Global Showbiz Briefs: Foxtel Gets BBC Programs For Australia; ‘Almost Human’ Headed To UKTV’s Watch; More

BBC Programming Heads Down Under With Foxtel
Australia’s Foxtel is getting a burst of BBC programming beginning in August. The BBC First channel will be the new home of premium British drama and comedy in Oz, grouping a bevy of shows together in one place Foxtelfor the first time. Launch titles include recent British hits The Musketeers and Peaky Blinders, along with The Politician’s Husband, single drama Burton And Taylor and the new Alan Partridge mockumentaries. Returning series including Call The Midwife will start airing in 2015. BBC First will be the first window in peaky-blinders-fin_2705945bAustralia, with programs debuting there before potentially moving to terrestrial television at least 12 months later. Oz is the first territory to launch BBC First, one of three new global brands announced by BBC Worldwide in October 2013. Banished, written by Jimmy McGovern, will be the first local production for BBC First. Co-commissioned with BBC Two in the UK and produced by RSJ Films/See-Saw Films, the epic seven-part series is loosely inspired by events in 1788 when Britain established a penal colony in Australia. BBC First joins existing BBC channels – UKTV, BBC Knowledge, CBeebies and BBC World News – on the Foxtel platform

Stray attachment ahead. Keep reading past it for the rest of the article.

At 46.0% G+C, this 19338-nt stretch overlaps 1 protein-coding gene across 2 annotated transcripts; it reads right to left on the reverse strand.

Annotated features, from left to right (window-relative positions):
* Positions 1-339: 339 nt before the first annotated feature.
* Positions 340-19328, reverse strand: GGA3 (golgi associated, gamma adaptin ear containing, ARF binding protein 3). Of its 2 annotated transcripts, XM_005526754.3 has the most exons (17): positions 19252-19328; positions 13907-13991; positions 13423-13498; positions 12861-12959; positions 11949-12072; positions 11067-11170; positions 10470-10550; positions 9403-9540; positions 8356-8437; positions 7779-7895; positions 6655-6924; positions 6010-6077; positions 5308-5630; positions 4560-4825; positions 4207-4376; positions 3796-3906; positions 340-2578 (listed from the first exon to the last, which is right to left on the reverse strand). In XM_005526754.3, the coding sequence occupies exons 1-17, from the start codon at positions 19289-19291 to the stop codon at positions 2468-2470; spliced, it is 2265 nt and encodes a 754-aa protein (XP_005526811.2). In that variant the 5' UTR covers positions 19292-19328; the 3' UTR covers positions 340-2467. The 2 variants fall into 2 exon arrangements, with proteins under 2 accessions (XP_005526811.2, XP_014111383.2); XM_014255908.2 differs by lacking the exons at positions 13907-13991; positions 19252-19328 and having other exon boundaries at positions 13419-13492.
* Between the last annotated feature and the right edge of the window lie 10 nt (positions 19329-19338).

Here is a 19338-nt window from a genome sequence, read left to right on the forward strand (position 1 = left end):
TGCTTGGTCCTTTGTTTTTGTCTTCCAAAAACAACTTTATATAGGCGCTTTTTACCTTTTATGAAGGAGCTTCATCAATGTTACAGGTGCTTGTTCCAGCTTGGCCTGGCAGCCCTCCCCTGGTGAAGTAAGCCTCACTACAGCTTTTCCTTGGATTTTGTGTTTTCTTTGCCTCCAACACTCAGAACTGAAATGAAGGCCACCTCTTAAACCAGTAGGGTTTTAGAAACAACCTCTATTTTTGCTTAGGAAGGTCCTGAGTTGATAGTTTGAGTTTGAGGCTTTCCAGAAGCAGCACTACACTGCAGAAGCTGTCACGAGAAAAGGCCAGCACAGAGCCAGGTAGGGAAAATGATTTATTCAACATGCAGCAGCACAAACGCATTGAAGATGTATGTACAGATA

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Global Showbiz Briefs: China Says Not Raising Film Quota; César Awards To Honor Scarlett Johansson; Taylor Lautner To BBC3

Not So Fast: China Says It Isn’t Increasing Movie Quota
Contrary to reports earlier this week, China is not planning to increase its quota on films imported from Hollywood. Official state news agency Xinhua said Tuesday that the quota will remain unchanged at 34, citing an official with the country’s film governing body, China-And-Hollywood__130605112955-150x150__130925193515SAPPRFT. In February 2012, China and the U.S. signed a pact to increase the number of films approved for theatrical release in China from 20 to 34. The parties also agreed on an increased revenue share of 25%. In the first year the change was implemented, local Chinese films lost market share but since have rebounded strongly with about 58.7% of box office takings in 2013. In a statement on Monday, MPA Asia chief Mike Ellis said the org was unaware of any official plans on changing the quota system but noted that the belief that an open market “best serves filmmakers and audiences alike. … Removing the quota for international films is something we’ve been advocating for some time and would provide the widest possible movie experience for audiences while benefiting the Chinese screen community and our member studios.” Read More »

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